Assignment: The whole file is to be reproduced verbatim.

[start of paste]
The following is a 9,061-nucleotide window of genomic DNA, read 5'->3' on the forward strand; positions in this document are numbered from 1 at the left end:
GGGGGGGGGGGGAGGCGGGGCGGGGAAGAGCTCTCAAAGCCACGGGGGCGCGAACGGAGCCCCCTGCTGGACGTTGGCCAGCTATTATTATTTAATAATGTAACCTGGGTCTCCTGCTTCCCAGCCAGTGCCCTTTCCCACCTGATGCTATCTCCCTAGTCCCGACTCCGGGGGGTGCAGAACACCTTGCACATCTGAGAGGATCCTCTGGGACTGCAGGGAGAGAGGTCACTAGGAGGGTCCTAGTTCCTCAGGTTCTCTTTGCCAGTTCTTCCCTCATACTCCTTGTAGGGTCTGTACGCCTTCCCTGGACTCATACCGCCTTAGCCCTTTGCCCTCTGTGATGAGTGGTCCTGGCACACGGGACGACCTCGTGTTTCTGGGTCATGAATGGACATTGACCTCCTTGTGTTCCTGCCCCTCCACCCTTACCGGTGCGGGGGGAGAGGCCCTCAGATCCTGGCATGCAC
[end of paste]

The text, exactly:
The following is a 9,061-nucleotide window of genomic DNA, read 5'->3' on the forward strand; positions in this document are numbered from 1 at the left end:
GGGGGGGGGGGGAGGCGGGGCGGGGAAGAGCTCTCAAAGCCACGGGGGCGCGAACGGAGCCCCCTGCTGGACGTTGGCCAGCTATTATTATTTAATAATGTAACCTGGGTCTCCTGCTTCCCAGCCAGTGCCCTTTCCCACCTGATGCTATCTCCCTAGTCCCGACTCCGGGGGGTGCAGAACACCTTGCACATCTGAGAGGATCCTCTGGGACTGCAGGGAGAGAGGTCACTAGGAGGGTCCTAGTTCCTCAGGTTCTCTTTGCCAGTTCTTCCCTCATACTCCTTGTAGGGTCTGTACGCCTTCCCTGGACTCATACCGCCTTAGCCCTTTGCCCTCTGTGATGAGTGGTCCTGGCACACGGGACGACCTCGTGTTTCTGGGTCATGAATGGACATTGACCTCCTTGTGTTCCTGCCCCTCCACCCTTACCGGTGCGGGGGGAGAGGCCCTCAGATCCTGGCATGCAC